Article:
The apex court has held that the assumption of jurisdiction by high courts in respect of civil service matters was “unconstitutional and impermissible”.
“[High court] should always be mindful of the jurisdictional exclusion contained under Article 212 of the Constitution,” read a five-page judgment authored by Justice Syed Mansoor Ali Shah in a matter wherein the Lahore High Court had directed the Punjab government "to grant proforma promotion” to civil servant Shamim Usman to grade-20.
“Any transgression of this constitutional limitation will render the order of the high court void and illegal. Therefore, unless the jurisdiction of the tribunal is ousted under section 4(1)(b) of the Act, as described above, assumption of jurisdiction by the high court in respect of matters of terms and conditions of a civil servant is unconstitutional and impermissible.”
Justice Mansoor while authoring the ruling regretted that despite a clear constitutional bar under Article 212 of the Constitution, the matter was not only earlier entertained by the high court but then dealt through a contempt petition.
Finally when the petitioner/department declined the proforma promotion of the respondent, the high court directed the department to do so.
"We cannot lose sight of the fact that non-obstante clauses of Articles 212(1) and (2) begin with ‘notwithstanding anything hereinbefore contained’, thus overriding, inter alia, the constitutional jurisdiction of the high court under Article 199, which is already subject to the Constitution,” the verdict read.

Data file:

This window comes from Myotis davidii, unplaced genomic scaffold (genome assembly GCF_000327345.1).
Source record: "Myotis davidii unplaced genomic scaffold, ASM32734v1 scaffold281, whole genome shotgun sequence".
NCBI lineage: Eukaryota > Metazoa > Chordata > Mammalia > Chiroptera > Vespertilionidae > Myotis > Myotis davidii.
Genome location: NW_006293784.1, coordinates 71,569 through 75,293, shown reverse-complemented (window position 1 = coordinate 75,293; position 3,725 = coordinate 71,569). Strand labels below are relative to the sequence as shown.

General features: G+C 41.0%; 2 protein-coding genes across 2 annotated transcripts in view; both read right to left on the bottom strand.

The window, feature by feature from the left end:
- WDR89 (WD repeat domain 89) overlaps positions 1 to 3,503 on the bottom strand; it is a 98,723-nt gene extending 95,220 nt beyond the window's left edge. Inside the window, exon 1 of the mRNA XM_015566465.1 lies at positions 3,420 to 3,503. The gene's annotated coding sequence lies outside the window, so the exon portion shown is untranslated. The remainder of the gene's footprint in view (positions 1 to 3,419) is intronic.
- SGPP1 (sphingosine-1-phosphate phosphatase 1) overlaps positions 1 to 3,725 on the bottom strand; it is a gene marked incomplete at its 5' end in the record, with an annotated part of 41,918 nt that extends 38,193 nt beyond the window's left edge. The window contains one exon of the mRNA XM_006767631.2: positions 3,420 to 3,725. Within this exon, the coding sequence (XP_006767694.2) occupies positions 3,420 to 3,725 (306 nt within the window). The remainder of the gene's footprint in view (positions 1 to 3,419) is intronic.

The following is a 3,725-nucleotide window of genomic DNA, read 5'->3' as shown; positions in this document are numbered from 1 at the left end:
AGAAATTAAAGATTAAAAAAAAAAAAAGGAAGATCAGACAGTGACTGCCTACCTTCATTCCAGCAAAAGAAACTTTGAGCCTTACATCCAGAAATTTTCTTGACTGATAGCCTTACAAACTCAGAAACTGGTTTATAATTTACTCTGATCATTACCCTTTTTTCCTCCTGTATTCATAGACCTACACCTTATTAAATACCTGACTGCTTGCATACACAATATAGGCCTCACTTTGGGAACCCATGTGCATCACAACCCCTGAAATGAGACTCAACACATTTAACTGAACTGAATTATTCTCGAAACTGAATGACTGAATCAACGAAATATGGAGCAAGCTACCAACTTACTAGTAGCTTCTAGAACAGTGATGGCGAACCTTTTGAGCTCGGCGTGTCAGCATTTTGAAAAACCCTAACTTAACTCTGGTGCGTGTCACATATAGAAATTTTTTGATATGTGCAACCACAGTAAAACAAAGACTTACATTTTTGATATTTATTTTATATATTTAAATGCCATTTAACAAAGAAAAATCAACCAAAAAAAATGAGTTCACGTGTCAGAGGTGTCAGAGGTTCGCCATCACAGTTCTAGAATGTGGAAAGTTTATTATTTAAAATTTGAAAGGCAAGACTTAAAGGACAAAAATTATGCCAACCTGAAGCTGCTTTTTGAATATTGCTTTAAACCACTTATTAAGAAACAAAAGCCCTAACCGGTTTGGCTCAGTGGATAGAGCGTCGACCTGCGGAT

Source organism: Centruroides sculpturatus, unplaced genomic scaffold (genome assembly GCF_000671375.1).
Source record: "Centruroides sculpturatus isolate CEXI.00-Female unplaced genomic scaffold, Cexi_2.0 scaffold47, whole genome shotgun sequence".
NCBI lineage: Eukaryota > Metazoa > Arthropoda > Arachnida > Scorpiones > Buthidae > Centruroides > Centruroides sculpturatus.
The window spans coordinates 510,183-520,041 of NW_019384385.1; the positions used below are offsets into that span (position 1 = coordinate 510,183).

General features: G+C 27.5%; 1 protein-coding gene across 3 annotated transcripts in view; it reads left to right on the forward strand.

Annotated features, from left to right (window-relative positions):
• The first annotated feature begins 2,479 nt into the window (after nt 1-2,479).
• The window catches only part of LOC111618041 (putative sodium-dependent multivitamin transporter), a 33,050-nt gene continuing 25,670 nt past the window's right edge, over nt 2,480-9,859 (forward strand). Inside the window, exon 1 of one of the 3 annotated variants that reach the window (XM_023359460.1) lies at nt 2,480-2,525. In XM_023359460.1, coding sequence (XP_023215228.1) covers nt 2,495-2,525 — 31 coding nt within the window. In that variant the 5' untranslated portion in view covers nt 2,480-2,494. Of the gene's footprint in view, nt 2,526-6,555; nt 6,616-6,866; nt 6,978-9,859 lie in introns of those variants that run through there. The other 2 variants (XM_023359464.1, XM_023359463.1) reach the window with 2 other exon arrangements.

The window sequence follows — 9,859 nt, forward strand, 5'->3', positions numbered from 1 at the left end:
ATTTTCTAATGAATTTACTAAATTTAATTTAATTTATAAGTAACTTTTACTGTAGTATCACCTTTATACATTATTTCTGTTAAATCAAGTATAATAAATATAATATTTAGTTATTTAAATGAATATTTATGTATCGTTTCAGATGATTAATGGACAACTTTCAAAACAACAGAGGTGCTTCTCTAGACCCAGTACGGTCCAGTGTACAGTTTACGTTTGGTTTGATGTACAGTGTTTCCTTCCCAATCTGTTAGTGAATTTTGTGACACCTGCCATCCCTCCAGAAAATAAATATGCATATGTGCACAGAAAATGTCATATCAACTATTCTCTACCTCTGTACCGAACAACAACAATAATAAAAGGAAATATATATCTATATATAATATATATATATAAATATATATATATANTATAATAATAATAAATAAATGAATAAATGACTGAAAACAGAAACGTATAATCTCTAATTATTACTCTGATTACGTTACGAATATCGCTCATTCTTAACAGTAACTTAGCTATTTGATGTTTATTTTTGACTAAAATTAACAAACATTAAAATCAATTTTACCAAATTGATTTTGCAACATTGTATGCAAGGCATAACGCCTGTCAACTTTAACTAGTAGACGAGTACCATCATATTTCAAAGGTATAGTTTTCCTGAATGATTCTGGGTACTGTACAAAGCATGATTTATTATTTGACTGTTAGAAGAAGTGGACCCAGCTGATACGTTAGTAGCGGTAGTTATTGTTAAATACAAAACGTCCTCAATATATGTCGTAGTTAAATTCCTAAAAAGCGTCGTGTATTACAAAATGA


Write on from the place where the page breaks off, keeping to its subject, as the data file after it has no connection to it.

“Article 212(1)(a) provides that a tribunal established under the law will enjoy exclusive jurisdiction in the matters relating to terms and conditions of persons who are or have been in the service of Pakistan, including disciplinary matters.”
The judgment read that the term “terms and conditions” was clearly spelt out in Chapter II of the Punjab Civil Servants Act, 1974 and the rules thereunder.
“Article 212(2) in unambiguous terms states that no other court can grant injunction, make any order or entertain any proceedings in respect of any matter to which the jurisdiction of such administrative court or tribunal extends,” it added.
“[The] scope of jurisdiction and powers of the tribunal are provided in sections 4 and 5 of the Act. The high court, therefore, has no jurisdiction to entertain any proceedings in respect of terms and conditions of service of a civil servant which can be adjudicated upon by the tribunal under the Act. It is only under section 4(1)(b) of the Act that no appeal can lie to a tribunal against an order or decision determining the ‘fitness’ of a person to be appointed or promoted and falls outside the purview of the jurisdiction of the tribunal.”
The judgment read that in order to fall in the exception envisaged under section 4(1)(b) of the Act, the order must determine “fitness” of a civil servant to an appointment or promotion.
“In the instant case, the order under challenge before the high court pertained to the eligibility of the petitioner to be even considered for proforma promotion due to the seniority of a large number of officers awaiting promotion before her and in no manner determined the ‘fitness’ of the respondent.”
The apex court aside the LHC order dated February 10, 2020 and dismissed the constitutional petition of the respondent.
“The respondent is free to challenge order dated 19.11.2012 before appropriate forum, in accordance with law, if so advised.”
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